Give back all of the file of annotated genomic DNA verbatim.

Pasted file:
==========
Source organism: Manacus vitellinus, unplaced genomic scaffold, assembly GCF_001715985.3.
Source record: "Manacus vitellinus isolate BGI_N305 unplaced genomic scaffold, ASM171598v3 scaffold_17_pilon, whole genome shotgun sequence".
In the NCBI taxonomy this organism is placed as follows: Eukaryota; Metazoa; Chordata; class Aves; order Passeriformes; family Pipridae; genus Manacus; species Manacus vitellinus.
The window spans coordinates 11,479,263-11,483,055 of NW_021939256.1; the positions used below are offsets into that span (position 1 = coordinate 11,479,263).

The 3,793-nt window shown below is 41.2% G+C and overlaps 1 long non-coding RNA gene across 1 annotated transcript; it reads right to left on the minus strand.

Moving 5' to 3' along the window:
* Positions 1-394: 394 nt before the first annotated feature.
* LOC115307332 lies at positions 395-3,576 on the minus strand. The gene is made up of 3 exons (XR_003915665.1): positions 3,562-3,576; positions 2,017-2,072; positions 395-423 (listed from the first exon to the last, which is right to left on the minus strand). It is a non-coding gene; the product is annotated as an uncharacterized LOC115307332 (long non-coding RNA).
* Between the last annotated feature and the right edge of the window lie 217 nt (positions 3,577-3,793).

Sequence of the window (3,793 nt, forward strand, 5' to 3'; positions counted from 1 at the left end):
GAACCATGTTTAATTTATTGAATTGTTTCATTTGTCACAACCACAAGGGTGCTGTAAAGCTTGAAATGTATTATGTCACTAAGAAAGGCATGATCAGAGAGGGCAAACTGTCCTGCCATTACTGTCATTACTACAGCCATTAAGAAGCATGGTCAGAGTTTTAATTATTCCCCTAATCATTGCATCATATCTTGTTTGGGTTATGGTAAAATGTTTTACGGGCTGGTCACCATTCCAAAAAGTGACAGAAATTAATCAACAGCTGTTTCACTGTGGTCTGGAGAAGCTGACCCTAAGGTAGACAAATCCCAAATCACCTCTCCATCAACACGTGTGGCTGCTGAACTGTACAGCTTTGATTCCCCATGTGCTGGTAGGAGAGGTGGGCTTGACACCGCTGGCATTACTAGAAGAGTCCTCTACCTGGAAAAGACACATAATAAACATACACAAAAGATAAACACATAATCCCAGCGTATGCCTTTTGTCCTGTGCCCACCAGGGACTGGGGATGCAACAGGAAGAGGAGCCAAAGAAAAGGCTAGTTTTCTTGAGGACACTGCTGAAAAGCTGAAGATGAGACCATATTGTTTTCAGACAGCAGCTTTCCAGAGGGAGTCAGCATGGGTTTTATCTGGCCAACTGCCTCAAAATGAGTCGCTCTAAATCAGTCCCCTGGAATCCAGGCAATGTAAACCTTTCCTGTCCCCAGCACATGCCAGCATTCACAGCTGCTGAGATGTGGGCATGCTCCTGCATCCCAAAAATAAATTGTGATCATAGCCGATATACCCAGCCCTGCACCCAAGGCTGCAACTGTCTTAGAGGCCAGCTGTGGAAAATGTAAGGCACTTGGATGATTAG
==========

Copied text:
Source organism: Manacus vitellinus, unplaced genomic scaffold, assembly GCF_001715985.3.
Source record: "Manacus vitellinus isolate BGI_N305 unplaced genomic scaffold, ASM171598v3 scaffold_17_pilon, whole genome shotgun sequence".
In the NCBI taxonomy this organism is placed as follows: Eukaryota; Metazoa; Chordata; class Aves; order Passeriformes; family Pipridae; genus Manacus; species Manacus vitellinus.
The window spans coordinates 11,479,263-11,483,055 of NW_021939256.1; the positions used below are offsets into that span (position 1 = coordinate 11,479,263).

The 3,793-nt window shown below is 41.2% G+C and overlaps 1 long non-coding RNA gene across 1 annotated transcript; it reads right to left on the minus strand.

Moving 5' to 3' along the window:
* Positions 1-394: 394 nt before the first annotated feature.
* LOC115307332 lies at positions 395-3,576 on the minus strand. The gene is made up of 3 exons (XR_003915665.1): positions 3,562-3,576; positions 2,017-2,072; positions 395-423 (listed from the first exon to the last, which is right to left on the minus strand). It is a non-coding gene; the product is annotated as an uncharacterized LOC115307332 (long non-coding RNA).
* Between the last annotated feature and the right edge of the window lie 217 nt (positions 3,577-3,793).

Sequence of the window (3,793 nt, forward strand, 5' to 3'; positions counted from 1 at the left end):
GAACCATGTTTAATTTATTGAATTGTTTCATTTGTCACAACCACAAGGGTGCTGTAAAGCTTGAAATGTATTATGTCACTAAGAAAGGCATGATCAGAGAGGGCAAACTGTCCTGCCATTACTGTCATTACTACAGCCATTAAGAAGCATGGTCAGAGTTTTAATTATTCCCCTAATCATTGCATCATATCTTGTTTGGGTTATGGTAAAATGTTTTACGGGCTGGTCACCATTCCAAAAAGTGACAGAAATTAATCAACAGCTGTTTCACTGTGGTCTGGAGAAGCTGACCCTAAGGTAGACAAATCCCAAATCACCTCTCCATCAACACGTGTGGCTGCTGAACTGTACAGCTTTGATTCCCCATGTGCTGGTAGGAGAGGTGGGCTTGACACCGCTGGCATTACTAGAAGAGTCCTCTACCTGGAAAAGACACATAATAAACATACACAAAAGATAAACACATAATCCCAGCGTATGCCTTTTGTCCTGTGCCCACCAGGGACTGGGGATGCAACAGGAAGAGGAGCCAAAGAAAAGGCTAGTTTTCTTGAGGACACTGCTGAAAAGCTGAAGATGAGACCATATTGTTTTCAGACAGCAGCTTTCCAGAGGGAGTCAGCATGGGTTTTATCTGGCCAACTGCCTCAAAATGAGTCGCTCTAAATCAGTCCCCTGGAATCCAGGCAATGTAAACCTTTCCTGTCCCCAGCACATGCCAGCATTCACAGCTGCTGAGATGTGGGCATGCTCCTGCATCCCAAAAATAAATTGTGATCATAGCCGATATACCCAGCCCTGCACCCAAGGCTGCAACTGTCTTAGAGGCCAGCTGTGGAAAATGTAAGGCACTTGGATGATTAG